The number of homeless people in the valley is growing, and so is the difficulty in combat ing the problem, according to Metropolitan Police Department's homeless liaison, Annie Wilson.
"The biggest struggle is finding (where) to place them, such as in shelters or substance abuse programs," Wilson said. "It's hard to convince them to come (into) a shelter and change their behavior. Sometimes, you have to take them by the hand through the process."
Wilson works with the police department in placing the area's homeless in shelters or obtaining medical help, depending on the situation. She also leads weekly outreach events that usually involve distributing food at The Salvation Army, 1581 N. Main St., and bimonthly meetings with representatives from organizations throughout the valley.
During an Aug. 7 Corridor of Hope meeting at the Metropolitan Police Department's Downtown Area Command, 621 N. Ninth St., Wilson addressed about a dozen people from area businesses and nonprofit groups who shared her goal of combating homelessness.
"Where's our target area?" Wilson asked them. "Where can we address these problems?"
Wilson identifies several areas in the valley where homelessness is prevalent, specifically in the Corridor of Hope near the corner of Las Vegas Boulevard and Owens Avenue and at James Gay III Park on the corner of Owens Avenue and B Street.
Wilson aims to provide emergency shelter to those who need it most, but it's nearly impossible, she said, without the help of other organizations.
"It helps working with (these agencies) because it doesn't duplicate services," Wilson said. "If one program doesn't have funding to get (someone) a Nevada I D , another program will have it. It's all about getting them off the street."
Wilson said she typically tries to catch those who are in danger of being arrested during the early-morning hours. From there, she calls organizations such as Catholic Charities of Southern Nevada and the Las Vegas Rescue Mission to put them in a "Metro bed," which is designated for homeless people she or police find in need of emergency housing.
When representatives from these and other organizations convene at the Corridor of Hope meetings, Wilson informs them of outreach opportunities, from helping with food distribution at The Salvation Army to a bus trip in the works so nonprofit group leaders can learn more about areas of homelessness and resources available to them. More important , she said, giving these representatives an opportunity to share information on what programs and shelters are available provides a better understanding of the homeless population's primary concerns.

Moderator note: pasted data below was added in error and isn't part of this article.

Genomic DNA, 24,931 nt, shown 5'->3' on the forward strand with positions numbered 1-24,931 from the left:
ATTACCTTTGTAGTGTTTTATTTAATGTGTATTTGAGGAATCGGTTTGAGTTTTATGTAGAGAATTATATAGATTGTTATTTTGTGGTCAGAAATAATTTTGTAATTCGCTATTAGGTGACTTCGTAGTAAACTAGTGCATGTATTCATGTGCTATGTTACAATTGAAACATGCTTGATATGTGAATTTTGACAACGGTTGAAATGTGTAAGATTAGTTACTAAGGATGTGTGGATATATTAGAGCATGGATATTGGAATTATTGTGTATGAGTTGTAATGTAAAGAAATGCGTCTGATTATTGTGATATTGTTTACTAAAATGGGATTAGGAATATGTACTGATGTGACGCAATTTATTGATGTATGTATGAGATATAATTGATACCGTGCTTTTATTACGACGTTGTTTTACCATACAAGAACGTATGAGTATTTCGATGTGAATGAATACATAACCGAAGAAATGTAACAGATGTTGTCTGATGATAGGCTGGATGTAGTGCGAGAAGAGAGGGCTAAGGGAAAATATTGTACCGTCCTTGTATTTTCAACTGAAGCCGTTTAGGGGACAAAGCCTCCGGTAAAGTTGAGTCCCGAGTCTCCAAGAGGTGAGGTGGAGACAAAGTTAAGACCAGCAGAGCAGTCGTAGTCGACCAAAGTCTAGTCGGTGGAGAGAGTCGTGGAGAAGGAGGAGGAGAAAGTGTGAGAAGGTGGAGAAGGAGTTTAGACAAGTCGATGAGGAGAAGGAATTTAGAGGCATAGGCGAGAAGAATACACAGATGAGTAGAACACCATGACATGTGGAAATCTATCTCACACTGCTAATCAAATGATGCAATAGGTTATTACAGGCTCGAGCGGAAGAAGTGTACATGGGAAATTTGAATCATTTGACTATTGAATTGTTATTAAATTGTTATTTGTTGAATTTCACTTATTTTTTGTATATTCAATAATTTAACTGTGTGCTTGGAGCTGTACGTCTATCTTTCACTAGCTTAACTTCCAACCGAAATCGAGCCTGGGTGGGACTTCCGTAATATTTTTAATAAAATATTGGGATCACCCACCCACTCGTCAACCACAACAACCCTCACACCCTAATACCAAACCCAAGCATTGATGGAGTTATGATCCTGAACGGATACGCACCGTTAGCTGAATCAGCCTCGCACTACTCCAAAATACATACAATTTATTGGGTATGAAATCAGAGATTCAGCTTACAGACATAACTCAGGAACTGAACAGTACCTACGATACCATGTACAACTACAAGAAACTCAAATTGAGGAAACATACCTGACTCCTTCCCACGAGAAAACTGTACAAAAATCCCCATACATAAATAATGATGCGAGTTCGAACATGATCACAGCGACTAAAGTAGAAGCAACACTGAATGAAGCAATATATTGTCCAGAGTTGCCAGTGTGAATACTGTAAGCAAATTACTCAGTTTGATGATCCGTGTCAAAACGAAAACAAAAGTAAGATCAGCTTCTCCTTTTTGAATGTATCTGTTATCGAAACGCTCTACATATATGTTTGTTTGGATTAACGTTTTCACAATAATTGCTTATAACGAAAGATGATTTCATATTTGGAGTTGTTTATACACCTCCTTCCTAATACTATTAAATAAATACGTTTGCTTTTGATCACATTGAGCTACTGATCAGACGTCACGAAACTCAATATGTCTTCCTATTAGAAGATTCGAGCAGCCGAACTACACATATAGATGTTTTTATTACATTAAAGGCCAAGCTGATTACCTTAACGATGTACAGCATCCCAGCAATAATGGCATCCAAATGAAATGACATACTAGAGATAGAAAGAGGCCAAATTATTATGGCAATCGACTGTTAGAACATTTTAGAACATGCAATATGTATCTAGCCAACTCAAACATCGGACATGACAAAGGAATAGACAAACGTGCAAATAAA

Karen Lewis, community outreach coordinator for the Las Vegas Urban League's veteran services program, is among these representatives. Lewis said collaborating with area nonprofit groups is a vital component of tackling the valley's homeless issue.
"I think the community among nonprofits has really increased," Lewis said. "The goal with the county and the city is to get (homeless) off the streets by 2015. The intention is to maintain stability to prevent homelessness, and I think with (nonprofits), it works."
Lewis works specifically with homeless veterans and their families and said many of her clients are unaware of the valleywide resources available. She said increasing this awareness through the joint efforts of nonprofit groups is the key to educating homeless individuals.
Wilson said providing information to the homeless she encounters is a two-way street.
"It's not just about educating them. They're educating me on resources they've used in the past," Wilson said. "Once they find out about these programs, it gets around through word of mouth. It's already stressful enough to be homeless. That's why collaboration with organizations is so important."
Contact Paradise/Downtown View reporter Lisa Carter at email@example.com or 383-4686.